Wednesday, March 07, 2012

that dangerous age

It's right. When I wake up in the morning it takes time to adjust.

I must be at that dangerous age.

In the absence of anything of any significance to impart on this fine Tuesday, I'm simply posting this superb new direction from Mr Paul Weller. Still rocking and as relevant as ever in 2012.

Thursday, March 01, 2012

the route to everything

I learned a little Japanese phrase some time ago. It was described to me as a simple process by which to achieve anything in life or business or whatever.

Kyo-chi-gyo-i. The route to everything.

Kyo is Goal. Chi is Wisdom. Gyo is Action. I is the resulting status.

In business terms Objectives>Insight>Strategy>Results

Starting with the 'why' rather than the 'what' or 'how'.

Not in the fluffy Simon Sinek sense, but knowing what needs to be achieved from the get go.

This, of course, highlights the most common mistake in 'strategy'. Confusing one's 'Kyo' with one's 'I'.

Confusing the objectives with the outcomes.

Confusing the 'being' and 'doing'.

A roundabout way of coming to todays topic of the relationship between culture and strategy, and a fantastic article by Shaun Carr of innovation consultants Bulldog Drummond in Fast Company.

Excerpt: 'Step inside of any company, no matter the size, stage of development, or level of success, and the culture is either driving the strategy or undermining it. To exist in the first place, a company must have a clear purpose, a deliberate intent, and a directive or set of ideas that it uses to pursue a clear goal, but it's the people who have to execute it. There is abundant evidence in every industry that the best-laid plans (or strategies) are derailed, suffocated, or eaten by cultures that either don't understand or straight-out reject the intent. And this, in turn, slows, sucks the life out of, or sabotages the implementation or execution of the company's strategy.'

The full article can be found at, but for those of a dot point persuasion Carr has also summarised his ten key points in handy list form.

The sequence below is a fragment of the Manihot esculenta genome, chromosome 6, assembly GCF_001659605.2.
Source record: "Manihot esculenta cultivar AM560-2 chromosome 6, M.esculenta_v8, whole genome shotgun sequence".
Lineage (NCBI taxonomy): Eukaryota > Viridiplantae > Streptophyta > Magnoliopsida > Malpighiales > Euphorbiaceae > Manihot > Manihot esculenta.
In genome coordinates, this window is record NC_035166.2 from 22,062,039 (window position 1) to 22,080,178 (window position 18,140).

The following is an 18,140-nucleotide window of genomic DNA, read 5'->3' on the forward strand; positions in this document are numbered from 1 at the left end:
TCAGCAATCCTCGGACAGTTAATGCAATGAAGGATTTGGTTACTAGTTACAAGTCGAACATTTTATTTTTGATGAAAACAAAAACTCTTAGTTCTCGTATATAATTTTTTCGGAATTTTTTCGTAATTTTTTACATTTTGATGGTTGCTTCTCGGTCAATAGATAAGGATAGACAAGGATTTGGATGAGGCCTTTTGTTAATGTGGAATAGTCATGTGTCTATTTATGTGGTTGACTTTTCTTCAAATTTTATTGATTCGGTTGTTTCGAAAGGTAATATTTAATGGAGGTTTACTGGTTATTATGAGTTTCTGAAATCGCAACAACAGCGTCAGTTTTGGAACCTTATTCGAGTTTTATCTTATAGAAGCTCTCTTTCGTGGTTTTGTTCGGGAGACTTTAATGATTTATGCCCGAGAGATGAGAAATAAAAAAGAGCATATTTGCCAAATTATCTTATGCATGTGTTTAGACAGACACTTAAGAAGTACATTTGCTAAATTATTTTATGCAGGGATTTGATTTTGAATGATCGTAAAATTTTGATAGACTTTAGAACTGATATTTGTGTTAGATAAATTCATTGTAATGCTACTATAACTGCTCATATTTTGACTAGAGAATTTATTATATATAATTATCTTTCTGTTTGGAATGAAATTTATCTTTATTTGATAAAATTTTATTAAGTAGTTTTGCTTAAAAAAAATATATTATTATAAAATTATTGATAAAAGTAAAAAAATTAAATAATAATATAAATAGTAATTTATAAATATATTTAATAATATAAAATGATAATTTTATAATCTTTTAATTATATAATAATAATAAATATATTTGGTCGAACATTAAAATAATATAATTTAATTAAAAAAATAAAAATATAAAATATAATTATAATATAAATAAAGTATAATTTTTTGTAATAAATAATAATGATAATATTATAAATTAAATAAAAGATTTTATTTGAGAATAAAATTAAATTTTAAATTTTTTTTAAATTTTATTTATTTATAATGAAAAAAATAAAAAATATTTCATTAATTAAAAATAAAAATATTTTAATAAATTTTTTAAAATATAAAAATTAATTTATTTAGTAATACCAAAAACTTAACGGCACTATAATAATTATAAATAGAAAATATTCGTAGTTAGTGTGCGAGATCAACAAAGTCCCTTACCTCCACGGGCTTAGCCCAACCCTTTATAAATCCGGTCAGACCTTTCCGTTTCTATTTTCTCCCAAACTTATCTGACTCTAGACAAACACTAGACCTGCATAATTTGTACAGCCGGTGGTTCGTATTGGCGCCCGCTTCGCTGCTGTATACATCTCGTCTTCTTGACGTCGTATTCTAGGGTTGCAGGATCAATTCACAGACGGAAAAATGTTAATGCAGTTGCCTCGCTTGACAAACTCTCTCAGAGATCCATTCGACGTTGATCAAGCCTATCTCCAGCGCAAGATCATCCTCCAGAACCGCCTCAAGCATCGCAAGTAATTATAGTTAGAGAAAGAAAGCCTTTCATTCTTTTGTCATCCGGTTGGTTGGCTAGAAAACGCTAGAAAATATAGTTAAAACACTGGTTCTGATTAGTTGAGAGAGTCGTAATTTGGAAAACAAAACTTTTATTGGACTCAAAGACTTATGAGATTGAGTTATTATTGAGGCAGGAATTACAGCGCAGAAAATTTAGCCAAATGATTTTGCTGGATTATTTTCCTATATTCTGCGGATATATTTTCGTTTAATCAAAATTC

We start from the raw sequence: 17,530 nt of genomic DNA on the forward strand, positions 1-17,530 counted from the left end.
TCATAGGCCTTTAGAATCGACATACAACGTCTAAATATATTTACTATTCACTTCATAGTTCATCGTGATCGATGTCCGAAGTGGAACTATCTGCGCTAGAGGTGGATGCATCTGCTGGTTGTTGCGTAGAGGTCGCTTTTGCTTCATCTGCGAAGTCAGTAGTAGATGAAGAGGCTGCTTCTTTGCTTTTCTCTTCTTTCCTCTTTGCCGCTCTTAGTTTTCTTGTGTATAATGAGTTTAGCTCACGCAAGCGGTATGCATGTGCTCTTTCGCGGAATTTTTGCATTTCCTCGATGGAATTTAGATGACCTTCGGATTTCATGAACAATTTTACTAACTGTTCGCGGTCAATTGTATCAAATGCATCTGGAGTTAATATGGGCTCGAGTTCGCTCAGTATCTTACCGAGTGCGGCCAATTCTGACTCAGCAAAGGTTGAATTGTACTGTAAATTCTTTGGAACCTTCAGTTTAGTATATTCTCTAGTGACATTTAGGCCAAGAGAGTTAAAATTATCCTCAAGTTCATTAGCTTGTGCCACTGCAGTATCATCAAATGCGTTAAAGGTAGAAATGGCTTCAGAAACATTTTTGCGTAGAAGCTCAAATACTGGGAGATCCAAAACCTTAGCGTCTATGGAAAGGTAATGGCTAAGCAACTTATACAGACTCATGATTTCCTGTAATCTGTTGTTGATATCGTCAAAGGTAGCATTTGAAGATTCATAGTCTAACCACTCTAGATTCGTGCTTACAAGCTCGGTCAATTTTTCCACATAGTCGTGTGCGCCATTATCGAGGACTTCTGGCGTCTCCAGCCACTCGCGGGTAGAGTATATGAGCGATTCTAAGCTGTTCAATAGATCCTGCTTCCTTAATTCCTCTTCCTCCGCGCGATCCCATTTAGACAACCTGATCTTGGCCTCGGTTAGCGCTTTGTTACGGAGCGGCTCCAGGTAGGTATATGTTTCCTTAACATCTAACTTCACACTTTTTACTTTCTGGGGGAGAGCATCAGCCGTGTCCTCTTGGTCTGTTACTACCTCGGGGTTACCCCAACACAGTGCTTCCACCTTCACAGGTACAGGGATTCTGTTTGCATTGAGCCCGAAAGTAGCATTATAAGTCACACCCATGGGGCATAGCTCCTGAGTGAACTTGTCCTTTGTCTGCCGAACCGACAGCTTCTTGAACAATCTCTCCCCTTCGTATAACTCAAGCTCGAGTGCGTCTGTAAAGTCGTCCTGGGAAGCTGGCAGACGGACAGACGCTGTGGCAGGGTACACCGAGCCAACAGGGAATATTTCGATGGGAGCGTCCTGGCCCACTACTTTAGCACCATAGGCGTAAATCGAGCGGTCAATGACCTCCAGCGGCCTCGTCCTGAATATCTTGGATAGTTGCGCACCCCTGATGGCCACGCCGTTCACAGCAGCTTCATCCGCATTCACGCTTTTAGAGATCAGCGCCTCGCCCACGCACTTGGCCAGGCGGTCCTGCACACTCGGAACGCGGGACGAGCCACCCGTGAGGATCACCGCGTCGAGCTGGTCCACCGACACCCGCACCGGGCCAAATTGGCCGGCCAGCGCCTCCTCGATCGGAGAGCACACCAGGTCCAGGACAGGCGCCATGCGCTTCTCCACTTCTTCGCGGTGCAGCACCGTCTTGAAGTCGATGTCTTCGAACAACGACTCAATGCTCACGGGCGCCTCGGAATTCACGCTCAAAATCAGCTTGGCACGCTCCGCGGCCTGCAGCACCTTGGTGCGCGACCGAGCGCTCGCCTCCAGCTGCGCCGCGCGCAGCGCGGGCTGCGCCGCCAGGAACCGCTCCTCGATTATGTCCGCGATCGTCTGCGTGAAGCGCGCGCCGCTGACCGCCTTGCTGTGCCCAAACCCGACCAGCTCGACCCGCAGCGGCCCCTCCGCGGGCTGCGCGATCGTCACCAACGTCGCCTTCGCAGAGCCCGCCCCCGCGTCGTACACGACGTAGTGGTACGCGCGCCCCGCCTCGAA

1. Strategy drives focus and direction while culture is the emotional, organic habitat in which a company's strategy lives or dies.
2. Strategy is just the headline on the company's story--culture needs a clearly understood common language to embrace and tell the story that includes mission, vision, values, and clear expectations.
3. Strategy is about intent and ingenuity and culture determines and measures desire, engagement, and execution.
4. Strategy lays down the rules for playing the game, and culture fuels the spirit for how the game will be played.
5. Strategy is imperative for differentiation but a vibrant culture delivers the strategic advantage.
6. Culture is built or eroded every day. How you climb the hill and whether it's painful, fun, positive, or negative defines the journey.
7. When culture embraces strategy, execution is scalable, repeatable, and sustainable.
8. Culture is a clear competitive advantage.
9. Culture must be monitored to understand the health and engagement of your organization.
10. Strategy and culture both require the clarity and power of brand to bring them seamlessly together.

Culture is either driving the strategy or undermining it, but either way the culture is integral. I'm not sure it eats strategy for breakfast but it's there in the canteen queue.